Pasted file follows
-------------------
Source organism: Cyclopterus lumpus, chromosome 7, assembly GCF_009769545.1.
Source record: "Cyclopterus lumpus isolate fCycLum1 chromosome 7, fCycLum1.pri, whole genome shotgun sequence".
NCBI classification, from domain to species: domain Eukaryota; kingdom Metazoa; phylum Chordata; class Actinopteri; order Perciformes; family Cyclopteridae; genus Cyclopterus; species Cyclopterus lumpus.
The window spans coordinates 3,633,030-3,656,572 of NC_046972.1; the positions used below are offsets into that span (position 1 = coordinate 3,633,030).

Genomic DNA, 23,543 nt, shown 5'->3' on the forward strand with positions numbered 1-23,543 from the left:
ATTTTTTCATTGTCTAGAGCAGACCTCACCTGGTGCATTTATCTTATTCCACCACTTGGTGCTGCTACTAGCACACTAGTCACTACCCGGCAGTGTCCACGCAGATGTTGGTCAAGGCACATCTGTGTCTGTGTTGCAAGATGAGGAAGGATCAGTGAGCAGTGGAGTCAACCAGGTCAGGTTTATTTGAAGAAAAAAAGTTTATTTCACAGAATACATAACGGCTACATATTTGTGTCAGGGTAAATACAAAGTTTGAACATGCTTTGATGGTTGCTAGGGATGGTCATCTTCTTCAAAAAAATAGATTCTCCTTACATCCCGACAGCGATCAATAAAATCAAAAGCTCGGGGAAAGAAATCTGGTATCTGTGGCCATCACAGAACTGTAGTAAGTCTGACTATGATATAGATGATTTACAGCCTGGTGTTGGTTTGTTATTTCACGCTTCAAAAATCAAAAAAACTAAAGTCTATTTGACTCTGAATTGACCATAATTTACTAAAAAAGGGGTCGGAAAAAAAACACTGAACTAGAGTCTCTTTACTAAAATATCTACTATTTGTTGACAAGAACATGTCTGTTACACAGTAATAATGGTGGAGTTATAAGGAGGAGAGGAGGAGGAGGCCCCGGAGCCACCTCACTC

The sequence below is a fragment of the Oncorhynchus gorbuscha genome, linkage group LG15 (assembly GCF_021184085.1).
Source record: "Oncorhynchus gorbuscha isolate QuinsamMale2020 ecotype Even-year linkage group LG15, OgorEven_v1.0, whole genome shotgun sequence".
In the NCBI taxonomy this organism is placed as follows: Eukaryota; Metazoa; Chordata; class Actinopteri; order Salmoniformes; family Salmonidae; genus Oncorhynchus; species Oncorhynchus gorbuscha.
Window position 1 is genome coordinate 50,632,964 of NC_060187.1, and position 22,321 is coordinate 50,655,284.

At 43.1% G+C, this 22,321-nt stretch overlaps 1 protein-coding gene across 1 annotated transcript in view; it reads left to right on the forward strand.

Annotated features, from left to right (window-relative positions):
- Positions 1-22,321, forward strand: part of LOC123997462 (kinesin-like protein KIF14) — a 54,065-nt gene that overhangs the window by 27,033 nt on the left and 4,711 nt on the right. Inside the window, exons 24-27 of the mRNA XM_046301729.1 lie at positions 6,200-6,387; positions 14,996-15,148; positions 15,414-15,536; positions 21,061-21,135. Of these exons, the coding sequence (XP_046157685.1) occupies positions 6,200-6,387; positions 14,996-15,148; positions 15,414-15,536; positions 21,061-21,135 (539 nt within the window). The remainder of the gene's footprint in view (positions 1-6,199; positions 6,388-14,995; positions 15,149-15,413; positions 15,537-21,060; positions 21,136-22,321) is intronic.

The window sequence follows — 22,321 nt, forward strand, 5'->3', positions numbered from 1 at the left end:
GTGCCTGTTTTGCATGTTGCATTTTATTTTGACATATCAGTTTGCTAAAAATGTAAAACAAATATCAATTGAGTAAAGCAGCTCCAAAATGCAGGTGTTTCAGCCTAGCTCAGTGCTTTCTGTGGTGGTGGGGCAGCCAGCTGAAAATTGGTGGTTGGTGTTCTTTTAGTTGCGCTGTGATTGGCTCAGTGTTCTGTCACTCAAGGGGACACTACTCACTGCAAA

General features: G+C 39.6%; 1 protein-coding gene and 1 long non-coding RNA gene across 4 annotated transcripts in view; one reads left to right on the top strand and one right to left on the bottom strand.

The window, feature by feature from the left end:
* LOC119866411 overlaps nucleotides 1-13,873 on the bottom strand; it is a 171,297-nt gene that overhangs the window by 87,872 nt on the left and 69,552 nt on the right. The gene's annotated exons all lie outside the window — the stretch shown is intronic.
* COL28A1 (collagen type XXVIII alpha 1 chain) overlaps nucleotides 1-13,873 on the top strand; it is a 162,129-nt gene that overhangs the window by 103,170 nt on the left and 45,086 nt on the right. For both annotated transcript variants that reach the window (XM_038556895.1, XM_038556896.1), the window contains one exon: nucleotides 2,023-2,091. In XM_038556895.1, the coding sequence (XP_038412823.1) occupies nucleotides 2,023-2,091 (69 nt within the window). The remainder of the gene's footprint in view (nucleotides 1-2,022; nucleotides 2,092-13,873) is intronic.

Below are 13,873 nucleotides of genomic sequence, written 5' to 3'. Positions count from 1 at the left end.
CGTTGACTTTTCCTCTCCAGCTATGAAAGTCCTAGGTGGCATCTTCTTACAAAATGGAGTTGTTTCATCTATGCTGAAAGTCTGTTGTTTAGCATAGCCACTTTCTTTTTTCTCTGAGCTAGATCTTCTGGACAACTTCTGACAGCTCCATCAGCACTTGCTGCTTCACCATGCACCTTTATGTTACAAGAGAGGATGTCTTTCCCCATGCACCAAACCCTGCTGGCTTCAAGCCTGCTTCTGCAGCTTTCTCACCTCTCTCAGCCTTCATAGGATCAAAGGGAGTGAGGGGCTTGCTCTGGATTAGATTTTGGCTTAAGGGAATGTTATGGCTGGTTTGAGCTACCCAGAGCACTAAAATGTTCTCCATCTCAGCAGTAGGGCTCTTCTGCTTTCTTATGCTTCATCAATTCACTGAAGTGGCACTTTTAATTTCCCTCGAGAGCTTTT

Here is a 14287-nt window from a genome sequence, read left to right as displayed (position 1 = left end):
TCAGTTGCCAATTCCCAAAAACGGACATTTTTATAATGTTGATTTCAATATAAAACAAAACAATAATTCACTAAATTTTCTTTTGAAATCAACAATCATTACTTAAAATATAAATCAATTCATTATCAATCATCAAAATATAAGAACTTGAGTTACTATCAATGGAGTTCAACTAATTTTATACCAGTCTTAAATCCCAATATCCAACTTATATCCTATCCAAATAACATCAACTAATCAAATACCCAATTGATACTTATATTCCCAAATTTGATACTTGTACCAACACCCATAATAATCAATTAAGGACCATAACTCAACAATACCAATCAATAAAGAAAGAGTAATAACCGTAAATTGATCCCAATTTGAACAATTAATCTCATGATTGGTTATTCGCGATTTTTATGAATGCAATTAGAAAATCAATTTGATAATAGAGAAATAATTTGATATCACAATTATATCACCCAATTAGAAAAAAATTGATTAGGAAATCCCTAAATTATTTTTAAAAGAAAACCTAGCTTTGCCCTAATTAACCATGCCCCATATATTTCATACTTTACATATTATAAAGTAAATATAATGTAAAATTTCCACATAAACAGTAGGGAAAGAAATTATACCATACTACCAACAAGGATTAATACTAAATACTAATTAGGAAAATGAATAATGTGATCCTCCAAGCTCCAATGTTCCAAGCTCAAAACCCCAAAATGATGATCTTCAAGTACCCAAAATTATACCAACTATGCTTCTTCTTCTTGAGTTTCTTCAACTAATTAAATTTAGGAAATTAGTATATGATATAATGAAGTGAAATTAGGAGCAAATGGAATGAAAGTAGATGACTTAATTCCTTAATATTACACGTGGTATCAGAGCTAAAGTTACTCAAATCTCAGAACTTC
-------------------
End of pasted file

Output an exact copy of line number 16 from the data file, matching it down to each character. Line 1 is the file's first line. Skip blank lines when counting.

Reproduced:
General features: G+C 39.6%; 1 protein-coding gene and 1 long non-coding RNA gene across 4 annotated transcripts in view; one reads left to right on the top strand and one right to left on the bottom strand.